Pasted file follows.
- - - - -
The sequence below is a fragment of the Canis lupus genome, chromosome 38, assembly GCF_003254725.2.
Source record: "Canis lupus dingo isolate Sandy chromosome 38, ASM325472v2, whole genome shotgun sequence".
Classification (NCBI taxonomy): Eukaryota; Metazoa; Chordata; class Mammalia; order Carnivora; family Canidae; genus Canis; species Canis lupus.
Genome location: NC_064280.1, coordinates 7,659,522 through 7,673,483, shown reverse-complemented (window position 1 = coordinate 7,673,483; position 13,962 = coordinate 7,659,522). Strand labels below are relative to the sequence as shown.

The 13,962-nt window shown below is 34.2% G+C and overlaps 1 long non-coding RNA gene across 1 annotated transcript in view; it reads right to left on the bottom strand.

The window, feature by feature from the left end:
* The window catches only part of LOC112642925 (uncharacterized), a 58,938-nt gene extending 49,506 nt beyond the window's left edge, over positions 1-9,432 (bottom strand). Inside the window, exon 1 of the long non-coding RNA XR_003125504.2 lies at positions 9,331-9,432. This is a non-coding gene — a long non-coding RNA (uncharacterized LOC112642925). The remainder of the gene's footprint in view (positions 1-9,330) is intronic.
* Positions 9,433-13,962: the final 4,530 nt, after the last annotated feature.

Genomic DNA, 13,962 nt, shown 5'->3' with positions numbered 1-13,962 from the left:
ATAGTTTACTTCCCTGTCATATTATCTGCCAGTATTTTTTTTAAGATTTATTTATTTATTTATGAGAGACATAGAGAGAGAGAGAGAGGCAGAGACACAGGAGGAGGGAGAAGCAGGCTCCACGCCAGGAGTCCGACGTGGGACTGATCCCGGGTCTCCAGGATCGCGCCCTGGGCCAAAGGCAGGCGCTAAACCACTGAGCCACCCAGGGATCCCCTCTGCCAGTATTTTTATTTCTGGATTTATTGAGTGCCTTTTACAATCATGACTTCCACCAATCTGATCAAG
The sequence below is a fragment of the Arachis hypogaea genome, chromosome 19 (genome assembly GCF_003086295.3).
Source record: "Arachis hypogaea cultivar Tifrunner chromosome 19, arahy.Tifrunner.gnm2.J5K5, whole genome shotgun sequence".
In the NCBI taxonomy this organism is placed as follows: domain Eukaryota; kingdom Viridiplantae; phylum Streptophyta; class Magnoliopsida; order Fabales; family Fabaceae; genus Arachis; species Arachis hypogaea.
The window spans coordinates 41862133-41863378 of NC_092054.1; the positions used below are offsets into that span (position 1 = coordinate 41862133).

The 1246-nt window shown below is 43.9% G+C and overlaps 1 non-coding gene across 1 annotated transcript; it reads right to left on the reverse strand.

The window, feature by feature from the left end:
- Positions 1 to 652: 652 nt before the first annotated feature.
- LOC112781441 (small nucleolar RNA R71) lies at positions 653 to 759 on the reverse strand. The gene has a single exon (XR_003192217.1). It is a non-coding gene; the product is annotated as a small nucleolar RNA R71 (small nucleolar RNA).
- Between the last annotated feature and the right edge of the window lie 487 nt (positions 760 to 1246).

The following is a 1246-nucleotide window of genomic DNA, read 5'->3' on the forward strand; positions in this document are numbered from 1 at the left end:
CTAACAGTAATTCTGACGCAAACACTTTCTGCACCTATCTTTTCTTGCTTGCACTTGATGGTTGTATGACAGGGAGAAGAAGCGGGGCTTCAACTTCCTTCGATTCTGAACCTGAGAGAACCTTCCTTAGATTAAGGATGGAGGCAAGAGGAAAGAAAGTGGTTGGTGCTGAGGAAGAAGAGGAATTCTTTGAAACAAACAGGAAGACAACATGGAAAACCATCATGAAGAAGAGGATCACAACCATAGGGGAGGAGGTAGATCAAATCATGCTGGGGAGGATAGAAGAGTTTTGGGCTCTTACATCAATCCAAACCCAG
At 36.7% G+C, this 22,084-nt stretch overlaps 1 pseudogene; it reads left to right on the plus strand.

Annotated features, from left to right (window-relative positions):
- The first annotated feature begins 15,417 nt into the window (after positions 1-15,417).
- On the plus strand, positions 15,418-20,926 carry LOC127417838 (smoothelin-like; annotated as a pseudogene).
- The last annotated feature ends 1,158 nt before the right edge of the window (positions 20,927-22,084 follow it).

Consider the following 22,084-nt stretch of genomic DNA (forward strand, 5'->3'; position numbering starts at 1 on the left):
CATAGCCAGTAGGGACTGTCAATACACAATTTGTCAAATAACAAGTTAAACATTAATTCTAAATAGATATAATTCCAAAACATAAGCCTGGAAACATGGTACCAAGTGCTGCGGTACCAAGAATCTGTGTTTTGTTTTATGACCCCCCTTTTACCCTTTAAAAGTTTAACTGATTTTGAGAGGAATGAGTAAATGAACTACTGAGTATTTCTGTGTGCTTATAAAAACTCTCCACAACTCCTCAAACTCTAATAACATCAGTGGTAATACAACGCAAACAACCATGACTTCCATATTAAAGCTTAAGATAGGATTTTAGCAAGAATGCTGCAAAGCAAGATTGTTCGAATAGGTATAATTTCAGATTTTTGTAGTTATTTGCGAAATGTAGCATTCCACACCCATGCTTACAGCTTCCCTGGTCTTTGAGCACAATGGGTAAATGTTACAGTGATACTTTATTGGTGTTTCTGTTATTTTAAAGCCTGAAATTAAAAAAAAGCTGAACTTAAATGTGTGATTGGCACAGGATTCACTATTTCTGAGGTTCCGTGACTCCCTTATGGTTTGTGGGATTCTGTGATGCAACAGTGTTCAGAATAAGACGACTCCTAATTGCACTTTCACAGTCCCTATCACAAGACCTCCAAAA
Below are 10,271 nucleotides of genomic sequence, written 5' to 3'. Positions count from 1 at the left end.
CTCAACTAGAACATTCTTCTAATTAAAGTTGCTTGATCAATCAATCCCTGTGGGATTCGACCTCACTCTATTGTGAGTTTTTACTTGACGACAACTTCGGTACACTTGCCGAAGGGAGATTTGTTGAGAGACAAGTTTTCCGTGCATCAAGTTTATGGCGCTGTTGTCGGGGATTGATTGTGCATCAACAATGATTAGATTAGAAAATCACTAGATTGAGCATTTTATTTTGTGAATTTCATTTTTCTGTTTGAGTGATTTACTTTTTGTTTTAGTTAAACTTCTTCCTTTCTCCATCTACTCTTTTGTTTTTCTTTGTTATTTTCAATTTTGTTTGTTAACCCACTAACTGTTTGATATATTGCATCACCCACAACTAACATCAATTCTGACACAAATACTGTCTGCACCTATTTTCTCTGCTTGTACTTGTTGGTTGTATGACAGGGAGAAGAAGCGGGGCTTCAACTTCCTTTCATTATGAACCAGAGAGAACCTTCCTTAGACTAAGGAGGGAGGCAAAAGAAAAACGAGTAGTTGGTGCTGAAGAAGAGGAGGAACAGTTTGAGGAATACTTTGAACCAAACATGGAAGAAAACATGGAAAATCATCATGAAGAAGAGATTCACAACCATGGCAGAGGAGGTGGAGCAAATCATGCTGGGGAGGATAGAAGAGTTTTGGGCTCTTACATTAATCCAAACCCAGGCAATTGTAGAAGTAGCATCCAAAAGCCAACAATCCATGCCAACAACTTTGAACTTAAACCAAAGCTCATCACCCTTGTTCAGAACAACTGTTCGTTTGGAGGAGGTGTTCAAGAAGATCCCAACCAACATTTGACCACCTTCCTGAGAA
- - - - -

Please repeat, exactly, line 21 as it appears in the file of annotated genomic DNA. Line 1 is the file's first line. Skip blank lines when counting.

CTAACAGTAATTCTGACGCAAACACTTTCTGCACCTATCTTTTCTTGCTTGCACTTGATGGTTGTATGACAGGGAGAAGAAGCGGGGCTTCAACTTCCTTCGATTCTGAACCTGAGAGAACCTTCCTTAGATTAAGGATGGAGGCAAGAGGAAAGAAAGTGGTTGGTGCTGAGGAAGAAGAGGAATTCTTTGAAACAAACAGGAAGACAACATGGAAAACCATCATGAAGAAGAGGATCACAACCATAGGGGAGGAGGTAGATCAAATCATGCTGGGGAGGATAGAAGAGTTTTGGGCTCTTACATCAATCCAAACCCAG